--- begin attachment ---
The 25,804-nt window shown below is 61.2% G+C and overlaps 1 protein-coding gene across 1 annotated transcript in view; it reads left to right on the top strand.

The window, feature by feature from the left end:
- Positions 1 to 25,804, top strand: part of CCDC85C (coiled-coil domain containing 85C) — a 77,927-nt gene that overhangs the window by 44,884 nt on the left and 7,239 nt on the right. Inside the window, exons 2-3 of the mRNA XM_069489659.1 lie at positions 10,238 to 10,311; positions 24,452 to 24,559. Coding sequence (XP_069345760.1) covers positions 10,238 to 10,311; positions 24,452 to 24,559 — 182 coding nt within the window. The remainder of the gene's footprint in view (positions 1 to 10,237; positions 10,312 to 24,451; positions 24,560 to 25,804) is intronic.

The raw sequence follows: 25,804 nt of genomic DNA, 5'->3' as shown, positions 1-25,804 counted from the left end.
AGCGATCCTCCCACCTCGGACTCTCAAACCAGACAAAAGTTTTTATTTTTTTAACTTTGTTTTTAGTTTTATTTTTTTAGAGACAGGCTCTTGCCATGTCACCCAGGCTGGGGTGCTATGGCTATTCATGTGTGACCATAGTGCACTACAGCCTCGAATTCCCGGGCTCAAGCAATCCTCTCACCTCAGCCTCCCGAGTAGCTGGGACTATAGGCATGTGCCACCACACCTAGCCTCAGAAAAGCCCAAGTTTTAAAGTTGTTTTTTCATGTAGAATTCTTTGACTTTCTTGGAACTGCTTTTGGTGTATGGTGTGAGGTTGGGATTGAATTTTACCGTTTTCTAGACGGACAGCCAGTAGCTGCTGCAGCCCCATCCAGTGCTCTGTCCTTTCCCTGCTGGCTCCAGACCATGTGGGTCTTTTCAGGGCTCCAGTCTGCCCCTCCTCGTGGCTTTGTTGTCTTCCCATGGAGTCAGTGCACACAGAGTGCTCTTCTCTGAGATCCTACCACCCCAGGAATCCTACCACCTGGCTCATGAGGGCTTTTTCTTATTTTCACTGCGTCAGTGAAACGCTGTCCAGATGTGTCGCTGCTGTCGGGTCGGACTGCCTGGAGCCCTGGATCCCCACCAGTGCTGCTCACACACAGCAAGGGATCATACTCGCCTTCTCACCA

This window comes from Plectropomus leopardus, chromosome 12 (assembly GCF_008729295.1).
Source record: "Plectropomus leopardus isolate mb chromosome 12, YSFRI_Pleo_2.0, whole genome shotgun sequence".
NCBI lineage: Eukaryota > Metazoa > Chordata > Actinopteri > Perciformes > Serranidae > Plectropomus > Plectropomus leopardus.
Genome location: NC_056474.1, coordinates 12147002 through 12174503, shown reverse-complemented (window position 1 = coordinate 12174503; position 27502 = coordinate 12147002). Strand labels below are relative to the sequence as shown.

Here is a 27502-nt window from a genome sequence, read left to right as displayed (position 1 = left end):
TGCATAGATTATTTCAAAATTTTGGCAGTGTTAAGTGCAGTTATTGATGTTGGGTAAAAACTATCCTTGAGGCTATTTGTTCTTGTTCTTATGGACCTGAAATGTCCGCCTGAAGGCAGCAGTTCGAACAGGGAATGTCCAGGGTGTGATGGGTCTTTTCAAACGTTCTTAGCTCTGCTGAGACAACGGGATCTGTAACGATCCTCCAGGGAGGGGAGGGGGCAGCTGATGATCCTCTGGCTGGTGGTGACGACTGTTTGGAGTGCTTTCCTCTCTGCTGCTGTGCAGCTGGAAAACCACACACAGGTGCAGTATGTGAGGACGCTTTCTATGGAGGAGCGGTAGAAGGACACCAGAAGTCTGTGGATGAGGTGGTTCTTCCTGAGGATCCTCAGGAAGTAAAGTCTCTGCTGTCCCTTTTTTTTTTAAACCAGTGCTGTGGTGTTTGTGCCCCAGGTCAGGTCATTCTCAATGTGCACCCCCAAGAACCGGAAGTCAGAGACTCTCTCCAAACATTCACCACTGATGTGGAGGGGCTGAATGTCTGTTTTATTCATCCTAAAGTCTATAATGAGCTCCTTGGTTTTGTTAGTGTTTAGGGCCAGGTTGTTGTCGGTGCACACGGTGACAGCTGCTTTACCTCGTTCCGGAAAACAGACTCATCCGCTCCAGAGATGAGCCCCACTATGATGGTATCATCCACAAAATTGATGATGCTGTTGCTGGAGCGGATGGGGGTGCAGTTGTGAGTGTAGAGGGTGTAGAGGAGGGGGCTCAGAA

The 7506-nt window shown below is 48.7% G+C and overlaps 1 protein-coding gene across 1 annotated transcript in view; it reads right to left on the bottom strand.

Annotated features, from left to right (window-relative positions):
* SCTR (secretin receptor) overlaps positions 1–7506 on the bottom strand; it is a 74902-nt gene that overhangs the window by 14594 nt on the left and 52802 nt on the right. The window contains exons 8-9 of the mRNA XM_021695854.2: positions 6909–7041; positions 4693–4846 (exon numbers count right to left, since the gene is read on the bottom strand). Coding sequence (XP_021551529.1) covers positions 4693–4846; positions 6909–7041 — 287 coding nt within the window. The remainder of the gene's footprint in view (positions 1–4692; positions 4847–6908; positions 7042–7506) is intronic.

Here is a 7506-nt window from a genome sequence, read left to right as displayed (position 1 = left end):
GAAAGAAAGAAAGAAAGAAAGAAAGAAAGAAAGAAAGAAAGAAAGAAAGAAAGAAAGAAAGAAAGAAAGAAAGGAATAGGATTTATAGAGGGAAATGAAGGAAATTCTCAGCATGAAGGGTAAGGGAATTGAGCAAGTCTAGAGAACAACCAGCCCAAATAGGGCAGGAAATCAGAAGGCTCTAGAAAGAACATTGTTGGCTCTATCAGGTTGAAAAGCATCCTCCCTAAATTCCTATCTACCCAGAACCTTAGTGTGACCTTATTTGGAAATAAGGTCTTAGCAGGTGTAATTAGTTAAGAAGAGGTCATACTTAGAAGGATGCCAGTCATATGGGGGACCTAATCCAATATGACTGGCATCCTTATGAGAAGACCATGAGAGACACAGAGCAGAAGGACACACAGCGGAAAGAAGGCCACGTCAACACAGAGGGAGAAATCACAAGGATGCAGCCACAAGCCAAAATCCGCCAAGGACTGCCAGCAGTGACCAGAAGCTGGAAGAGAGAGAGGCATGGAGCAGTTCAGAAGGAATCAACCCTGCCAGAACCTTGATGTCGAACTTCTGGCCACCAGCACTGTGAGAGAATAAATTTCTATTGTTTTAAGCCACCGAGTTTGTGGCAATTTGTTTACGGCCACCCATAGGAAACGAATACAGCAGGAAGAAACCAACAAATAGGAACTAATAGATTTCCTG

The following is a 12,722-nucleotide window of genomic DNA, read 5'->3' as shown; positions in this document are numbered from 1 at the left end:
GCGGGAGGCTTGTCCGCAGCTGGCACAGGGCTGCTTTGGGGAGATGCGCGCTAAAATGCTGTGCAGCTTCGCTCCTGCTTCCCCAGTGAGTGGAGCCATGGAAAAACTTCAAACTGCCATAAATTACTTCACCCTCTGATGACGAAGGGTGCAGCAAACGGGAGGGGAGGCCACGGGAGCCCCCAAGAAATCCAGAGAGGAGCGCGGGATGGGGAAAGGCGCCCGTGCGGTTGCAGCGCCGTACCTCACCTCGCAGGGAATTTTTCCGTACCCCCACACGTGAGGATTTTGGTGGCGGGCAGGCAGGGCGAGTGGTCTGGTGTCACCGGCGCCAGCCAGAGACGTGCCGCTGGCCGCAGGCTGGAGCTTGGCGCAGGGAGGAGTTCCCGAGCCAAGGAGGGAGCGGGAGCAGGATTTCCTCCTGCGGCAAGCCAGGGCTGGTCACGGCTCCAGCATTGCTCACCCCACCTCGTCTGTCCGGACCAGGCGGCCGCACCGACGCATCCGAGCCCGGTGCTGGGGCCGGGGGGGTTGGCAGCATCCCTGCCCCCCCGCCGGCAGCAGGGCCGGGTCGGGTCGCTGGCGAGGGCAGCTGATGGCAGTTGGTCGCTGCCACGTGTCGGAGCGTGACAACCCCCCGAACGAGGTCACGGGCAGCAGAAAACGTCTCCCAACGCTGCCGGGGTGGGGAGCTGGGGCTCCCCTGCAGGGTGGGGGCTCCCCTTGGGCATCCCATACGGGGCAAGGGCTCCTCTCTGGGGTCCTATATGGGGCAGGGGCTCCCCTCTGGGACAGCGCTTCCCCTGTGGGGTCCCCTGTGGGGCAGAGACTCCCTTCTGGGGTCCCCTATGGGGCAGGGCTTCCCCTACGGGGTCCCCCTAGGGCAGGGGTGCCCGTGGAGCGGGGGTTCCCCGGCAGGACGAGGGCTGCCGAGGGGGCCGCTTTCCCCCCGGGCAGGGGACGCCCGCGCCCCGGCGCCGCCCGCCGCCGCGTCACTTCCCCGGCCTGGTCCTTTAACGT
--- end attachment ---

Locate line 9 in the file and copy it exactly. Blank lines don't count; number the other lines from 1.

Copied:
Genome location: NC_056474.1, coordinates 12147002 through 12174503, shown reverse-complemented (window position 1 = coordinate 12174503; position 27502 = coordinate 12147002). Strand labels below are relative to the sequence as shown.